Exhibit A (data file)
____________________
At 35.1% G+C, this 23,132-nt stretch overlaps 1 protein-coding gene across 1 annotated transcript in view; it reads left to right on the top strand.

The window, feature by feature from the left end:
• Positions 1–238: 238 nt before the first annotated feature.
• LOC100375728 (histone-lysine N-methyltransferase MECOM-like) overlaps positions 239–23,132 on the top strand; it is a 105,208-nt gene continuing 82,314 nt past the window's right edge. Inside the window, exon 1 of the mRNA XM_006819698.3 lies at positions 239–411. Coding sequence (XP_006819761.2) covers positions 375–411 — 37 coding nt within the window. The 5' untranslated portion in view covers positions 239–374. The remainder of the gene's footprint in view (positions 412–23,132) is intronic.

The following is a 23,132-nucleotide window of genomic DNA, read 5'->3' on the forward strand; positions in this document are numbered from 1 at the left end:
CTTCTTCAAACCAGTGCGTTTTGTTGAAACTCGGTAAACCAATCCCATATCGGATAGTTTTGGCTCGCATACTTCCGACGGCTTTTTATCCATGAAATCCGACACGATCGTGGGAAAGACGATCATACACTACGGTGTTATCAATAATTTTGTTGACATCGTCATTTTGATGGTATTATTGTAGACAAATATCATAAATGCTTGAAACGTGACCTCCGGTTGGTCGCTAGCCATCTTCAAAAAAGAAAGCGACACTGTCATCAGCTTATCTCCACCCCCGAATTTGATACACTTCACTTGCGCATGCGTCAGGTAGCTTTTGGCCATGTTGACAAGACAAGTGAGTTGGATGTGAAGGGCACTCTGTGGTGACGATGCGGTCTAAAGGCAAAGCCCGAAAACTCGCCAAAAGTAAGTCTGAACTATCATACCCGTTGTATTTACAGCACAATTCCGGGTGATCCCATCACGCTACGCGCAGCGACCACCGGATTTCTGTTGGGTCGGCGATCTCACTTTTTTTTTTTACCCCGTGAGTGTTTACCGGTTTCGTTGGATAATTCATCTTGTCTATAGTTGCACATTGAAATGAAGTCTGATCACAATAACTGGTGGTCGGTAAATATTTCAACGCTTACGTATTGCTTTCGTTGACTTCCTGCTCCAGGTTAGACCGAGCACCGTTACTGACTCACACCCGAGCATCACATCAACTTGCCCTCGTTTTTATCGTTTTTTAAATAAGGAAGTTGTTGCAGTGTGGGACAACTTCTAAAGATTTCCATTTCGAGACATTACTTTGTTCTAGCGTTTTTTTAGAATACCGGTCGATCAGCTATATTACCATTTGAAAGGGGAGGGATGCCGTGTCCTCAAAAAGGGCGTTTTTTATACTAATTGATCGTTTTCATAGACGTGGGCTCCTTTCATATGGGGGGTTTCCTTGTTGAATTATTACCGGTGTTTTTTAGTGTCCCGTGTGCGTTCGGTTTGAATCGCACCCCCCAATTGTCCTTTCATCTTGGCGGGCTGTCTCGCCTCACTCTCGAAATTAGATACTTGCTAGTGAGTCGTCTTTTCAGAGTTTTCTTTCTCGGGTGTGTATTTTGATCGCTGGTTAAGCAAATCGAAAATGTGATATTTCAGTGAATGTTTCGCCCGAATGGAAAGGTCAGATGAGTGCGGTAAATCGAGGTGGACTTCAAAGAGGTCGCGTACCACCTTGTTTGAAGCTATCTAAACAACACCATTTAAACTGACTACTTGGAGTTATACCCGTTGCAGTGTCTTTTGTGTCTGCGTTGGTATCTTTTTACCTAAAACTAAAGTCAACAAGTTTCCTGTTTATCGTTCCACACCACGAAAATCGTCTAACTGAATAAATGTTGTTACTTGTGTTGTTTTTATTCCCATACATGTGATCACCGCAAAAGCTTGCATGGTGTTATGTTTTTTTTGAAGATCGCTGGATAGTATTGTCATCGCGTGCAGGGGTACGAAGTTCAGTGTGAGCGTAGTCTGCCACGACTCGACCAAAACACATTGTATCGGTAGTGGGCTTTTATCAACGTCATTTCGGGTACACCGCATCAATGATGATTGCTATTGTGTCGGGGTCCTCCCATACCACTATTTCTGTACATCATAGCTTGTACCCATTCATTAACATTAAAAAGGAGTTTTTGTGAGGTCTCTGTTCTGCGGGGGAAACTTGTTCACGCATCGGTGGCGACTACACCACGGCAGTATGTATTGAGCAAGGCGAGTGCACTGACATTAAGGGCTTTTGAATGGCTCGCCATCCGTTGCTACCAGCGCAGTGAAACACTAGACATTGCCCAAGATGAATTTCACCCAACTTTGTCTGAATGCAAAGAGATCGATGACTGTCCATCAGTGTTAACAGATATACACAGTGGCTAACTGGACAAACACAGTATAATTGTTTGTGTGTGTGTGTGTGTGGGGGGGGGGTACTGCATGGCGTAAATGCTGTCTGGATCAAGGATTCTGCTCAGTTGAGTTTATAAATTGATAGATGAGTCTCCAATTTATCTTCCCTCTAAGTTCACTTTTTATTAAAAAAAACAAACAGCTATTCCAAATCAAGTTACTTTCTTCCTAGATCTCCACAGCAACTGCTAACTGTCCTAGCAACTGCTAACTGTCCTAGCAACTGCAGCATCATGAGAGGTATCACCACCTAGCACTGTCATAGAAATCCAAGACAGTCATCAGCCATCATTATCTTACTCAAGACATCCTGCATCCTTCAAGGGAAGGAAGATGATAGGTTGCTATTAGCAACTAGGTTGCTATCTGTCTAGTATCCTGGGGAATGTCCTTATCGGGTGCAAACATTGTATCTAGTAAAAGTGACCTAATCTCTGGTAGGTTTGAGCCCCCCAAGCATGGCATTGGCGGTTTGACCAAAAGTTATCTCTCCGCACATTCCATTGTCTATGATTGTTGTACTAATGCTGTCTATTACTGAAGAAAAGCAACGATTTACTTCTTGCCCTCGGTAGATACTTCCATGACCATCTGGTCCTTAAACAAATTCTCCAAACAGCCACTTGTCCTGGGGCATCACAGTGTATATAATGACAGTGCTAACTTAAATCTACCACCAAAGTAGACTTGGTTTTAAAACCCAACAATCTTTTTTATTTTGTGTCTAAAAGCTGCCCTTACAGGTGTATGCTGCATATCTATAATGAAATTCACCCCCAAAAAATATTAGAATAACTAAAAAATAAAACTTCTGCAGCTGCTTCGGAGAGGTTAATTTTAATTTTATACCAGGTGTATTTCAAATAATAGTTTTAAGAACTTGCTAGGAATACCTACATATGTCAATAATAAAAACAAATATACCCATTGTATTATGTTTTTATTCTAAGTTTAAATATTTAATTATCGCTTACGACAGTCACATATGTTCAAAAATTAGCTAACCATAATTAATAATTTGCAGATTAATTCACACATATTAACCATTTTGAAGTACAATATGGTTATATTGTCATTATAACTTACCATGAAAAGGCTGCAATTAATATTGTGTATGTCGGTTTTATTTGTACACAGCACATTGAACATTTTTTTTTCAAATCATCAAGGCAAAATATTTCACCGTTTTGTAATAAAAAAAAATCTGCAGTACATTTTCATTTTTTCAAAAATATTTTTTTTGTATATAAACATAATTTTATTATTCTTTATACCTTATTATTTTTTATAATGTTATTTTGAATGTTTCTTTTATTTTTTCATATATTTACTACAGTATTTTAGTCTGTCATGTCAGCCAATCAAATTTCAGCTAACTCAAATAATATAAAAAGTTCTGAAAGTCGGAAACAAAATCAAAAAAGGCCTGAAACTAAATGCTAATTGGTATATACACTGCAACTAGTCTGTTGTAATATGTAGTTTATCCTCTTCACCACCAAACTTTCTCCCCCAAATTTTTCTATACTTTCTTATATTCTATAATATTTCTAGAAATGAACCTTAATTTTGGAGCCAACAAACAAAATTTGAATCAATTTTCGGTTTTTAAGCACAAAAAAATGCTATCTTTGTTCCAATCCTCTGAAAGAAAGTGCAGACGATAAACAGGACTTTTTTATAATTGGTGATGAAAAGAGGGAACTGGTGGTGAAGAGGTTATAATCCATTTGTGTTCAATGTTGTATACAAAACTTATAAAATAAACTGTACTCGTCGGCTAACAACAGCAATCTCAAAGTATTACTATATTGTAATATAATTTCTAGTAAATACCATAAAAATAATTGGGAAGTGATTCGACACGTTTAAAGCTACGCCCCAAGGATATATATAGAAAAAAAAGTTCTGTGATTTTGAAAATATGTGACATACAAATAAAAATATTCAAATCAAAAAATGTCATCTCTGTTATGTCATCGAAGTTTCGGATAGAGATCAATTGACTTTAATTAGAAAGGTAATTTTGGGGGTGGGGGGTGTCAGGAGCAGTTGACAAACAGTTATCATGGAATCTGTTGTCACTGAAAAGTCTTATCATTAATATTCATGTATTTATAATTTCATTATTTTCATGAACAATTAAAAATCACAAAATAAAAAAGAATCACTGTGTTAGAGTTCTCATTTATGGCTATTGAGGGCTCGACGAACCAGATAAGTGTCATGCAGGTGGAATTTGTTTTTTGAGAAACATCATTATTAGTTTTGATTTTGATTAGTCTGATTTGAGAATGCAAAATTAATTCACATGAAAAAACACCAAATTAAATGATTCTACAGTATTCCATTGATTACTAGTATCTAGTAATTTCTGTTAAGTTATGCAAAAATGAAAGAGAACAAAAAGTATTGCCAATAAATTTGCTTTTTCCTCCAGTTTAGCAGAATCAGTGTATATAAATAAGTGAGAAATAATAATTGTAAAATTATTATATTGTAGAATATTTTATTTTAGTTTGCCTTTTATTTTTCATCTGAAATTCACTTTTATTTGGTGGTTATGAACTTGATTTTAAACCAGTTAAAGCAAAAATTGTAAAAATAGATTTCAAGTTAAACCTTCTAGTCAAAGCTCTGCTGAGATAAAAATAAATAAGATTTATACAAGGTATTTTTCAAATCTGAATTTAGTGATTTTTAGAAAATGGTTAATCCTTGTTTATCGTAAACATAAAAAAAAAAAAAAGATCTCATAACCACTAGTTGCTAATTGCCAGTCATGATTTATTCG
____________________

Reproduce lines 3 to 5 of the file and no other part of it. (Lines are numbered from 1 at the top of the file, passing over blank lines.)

• Positions 1–238: 238 nt before the first annotated feature.
• LOC100375728 (histone-lysine N-methyltransferase MECOM-like) overlaps positions 239–23,132 on the top strand; it is a 105,208-nt gene continuing 82,314 nt past the window's right edge. Inside the window, exon 1 of the mRNA XM_006819698.3 lies at positions 239–411. Coding sequence (XP_006819761.2) covers positions 375–411 — 37 coding nt within the window. The 5' untranslated portion in view covers positions 239–374. The remainder of the gene's footprint in view (positions 412–23,132) is intronic.

The following is a 23,132-nucleotide window of genomic DNA, read 5'->3' on the forward strand; positions in this document are numbered from 1 at the left end: